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Utilizing The Public Finance Management Act 2012

Utilizing The Public Finance Management Act 2012 in tackling Public entities receiving disclaimer of opinion

The Office of the Auditor General draws its mandate from the constitution of Kenya chapter 12, part 6, Article 229 which establishes the office of the Auditor General. While chapter 15 Article 248, section 3 and Article 249, Section 2 (a) and (b) provides for the independence of the office of the Auditor General. One of the major functions of the OAG is to audit and report on the accounts of an entity that is funded from public funds. The office issues three types of opinion in regards to the financial statements of an entity namely unqualified, qualified and adverse opinion. When the auditor general awards an unqualified opinion, it means that an entity’s financial statements are fairly and appropriately presented without exceptions and in compliance with accounting standards. A qualified opinion means that the auditor general found material errors in an entity’s financial statements though the errors were not pervasive meaning the errors were not spread to other components of the financial statements. An adverse opinion indicates that the auditor general found material errors in an entity’s financial statements which were pervasive meaning the errors spread to most if not all components of the financial statements.

There are cases where an entity fails to support the auditor general’s work by either withholding documents or issuing limited information thereby preventing the auditor general from awarding an opinion and this the auditor general issues a disclaimer of opinion. This article focuses on the consequences of a public entity receiving a disclaimer of opinion from the OAG in reference to the Public Finance Management Act 2012 thereby preventing any or further pilferage of public funds. According to the OAG reports several ministries such as the Ministry of Devolution and Planning, various State entities such as the National Youth Service and various donor funded projects have received a disclaimer of opinion. The Public Finance Management Act 2012, Section 94 (1) (d) elaborates that an entity, funded by public funds that has received a disclaimer of opinion is in serious material breach of the act and may trigger Section (97) 1.

Having considered all relevant information, the Cabinet Secretary National Treasury under section (97) 1 may decide to stop the transfer of funds to a state organ or public entity in accordance with article 225 (3) of the constitution. The Cabinet Secretary shall stop the payment and inform the controller of budget in respect of:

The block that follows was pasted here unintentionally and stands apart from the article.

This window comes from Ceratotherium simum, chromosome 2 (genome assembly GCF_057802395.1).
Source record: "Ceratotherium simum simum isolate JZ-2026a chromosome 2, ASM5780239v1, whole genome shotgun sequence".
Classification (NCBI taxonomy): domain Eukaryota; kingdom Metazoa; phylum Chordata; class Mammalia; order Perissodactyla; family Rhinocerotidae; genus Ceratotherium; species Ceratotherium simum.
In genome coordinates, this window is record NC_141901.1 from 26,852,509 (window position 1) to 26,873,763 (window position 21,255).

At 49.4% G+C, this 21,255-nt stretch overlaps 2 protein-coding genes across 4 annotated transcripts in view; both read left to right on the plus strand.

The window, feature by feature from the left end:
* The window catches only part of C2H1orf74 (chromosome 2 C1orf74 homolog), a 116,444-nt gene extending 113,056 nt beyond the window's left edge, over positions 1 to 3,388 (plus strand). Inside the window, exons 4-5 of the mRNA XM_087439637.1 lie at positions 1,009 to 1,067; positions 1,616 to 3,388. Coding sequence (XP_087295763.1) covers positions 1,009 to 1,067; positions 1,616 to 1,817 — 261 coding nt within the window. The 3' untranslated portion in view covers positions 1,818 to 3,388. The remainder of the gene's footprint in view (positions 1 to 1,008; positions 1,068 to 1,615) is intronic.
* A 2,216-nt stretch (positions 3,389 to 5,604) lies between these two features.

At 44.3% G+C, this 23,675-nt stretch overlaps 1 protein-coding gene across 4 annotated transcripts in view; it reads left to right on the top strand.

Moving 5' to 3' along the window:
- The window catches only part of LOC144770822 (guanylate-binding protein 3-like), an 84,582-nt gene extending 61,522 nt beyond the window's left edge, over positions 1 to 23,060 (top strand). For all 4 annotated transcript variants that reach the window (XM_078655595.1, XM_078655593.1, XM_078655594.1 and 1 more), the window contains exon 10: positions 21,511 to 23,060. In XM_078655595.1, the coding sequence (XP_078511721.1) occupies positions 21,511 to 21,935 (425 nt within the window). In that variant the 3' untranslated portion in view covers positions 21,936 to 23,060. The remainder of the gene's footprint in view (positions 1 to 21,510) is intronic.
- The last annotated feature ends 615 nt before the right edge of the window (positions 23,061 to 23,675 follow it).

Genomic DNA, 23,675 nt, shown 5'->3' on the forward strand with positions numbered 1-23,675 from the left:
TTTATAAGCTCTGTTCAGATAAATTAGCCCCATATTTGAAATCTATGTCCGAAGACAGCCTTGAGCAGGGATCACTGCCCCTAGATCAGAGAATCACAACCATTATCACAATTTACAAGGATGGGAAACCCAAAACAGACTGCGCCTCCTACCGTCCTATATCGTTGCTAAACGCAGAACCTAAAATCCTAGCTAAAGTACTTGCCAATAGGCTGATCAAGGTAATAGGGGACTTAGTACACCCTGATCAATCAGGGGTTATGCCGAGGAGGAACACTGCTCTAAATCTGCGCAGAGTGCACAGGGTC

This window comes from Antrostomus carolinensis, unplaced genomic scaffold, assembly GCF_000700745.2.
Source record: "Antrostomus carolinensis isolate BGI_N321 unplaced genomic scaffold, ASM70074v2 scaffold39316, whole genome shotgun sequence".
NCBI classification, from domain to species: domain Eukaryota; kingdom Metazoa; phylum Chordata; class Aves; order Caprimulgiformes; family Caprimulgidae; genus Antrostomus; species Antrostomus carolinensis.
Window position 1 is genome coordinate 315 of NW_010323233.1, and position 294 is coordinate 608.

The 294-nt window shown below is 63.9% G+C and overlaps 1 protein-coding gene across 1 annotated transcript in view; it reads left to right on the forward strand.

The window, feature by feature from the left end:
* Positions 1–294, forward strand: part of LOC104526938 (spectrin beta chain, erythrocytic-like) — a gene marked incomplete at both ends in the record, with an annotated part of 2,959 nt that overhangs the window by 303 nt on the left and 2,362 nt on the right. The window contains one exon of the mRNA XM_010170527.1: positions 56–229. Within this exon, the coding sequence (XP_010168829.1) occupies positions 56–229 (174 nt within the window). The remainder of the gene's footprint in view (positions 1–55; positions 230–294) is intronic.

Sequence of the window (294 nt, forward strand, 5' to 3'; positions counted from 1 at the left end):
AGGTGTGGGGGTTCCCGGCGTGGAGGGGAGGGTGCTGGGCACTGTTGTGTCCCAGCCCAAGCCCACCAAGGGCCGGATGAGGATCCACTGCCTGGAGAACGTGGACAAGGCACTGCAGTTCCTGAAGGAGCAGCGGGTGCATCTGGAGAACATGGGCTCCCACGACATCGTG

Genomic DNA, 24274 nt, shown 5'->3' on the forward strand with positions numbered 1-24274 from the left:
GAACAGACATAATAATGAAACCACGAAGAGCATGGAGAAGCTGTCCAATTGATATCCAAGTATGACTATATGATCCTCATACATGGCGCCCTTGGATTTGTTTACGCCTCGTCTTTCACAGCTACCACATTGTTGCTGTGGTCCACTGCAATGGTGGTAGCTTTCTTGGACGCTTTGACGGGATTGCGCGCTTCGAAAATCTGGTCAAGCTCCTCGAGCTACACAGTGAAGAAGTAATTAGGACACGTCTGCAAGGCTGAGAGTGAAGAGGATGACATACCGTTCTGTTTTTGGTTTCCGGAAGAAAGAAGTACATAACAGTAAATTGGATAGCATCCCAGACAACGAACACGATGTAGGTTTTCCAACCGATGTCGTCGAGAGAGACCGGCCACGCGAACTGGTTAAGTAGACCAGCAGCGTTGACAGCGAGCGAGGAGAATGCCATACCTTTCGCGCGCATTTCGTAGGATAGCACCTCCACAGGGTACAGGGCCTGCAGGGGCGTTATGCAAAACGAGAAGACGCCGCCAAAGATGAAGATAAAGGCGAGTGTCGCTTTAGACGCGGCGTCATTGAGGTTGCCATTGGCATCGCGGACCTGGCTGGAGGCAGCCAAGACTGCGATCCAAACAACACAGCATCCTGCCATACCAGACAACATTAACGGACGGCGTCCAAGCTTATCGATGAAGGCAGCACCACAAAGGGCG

1. The date from when the stoppage of transfer of funds takes effect
  2. The nature of serious material breaches or persistent material breaches committed by the state organ or public entity.

The Cabinet Secretary shall then seek Parliament’s approval for the stoppage of funds to the public entity after which the controller of budget shall investigate and submit a report to parliament within 14 days in accordance with article 225 (7) of the constitution. Parliament shall then approve or renew the decision of the cabinet secretary to stop the transfer of funds and the Cabinet Secretary shall abide by the decision of Parliament. In summary:

The audit reports issued by the OAG provide a good account of how entities funded by public funds utilize the financial resources allocated to them. The audit reports backed by the Public Finance Management Act (2012) can help relevant authorities prevent the misuse of public funds by initiating the process of stopping funds transfer to entities that have been issued a disclaimer of opinion. Let Parliament and other relevant authorities act in the best interest of taxpayers by upholding and implementing the Public Finance Management Act 2012 when confronted by audit reports that indicate public entities issued with disclaimer of opinion

Utilizing The Public Finance Management Act 2012 In Tackling Public Entities Receiving Disclaimer of Opinion- Collins Ayoo-24th January 2019

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Comments

  • Ian

    August 16, 2019

    Nice read

    Reply

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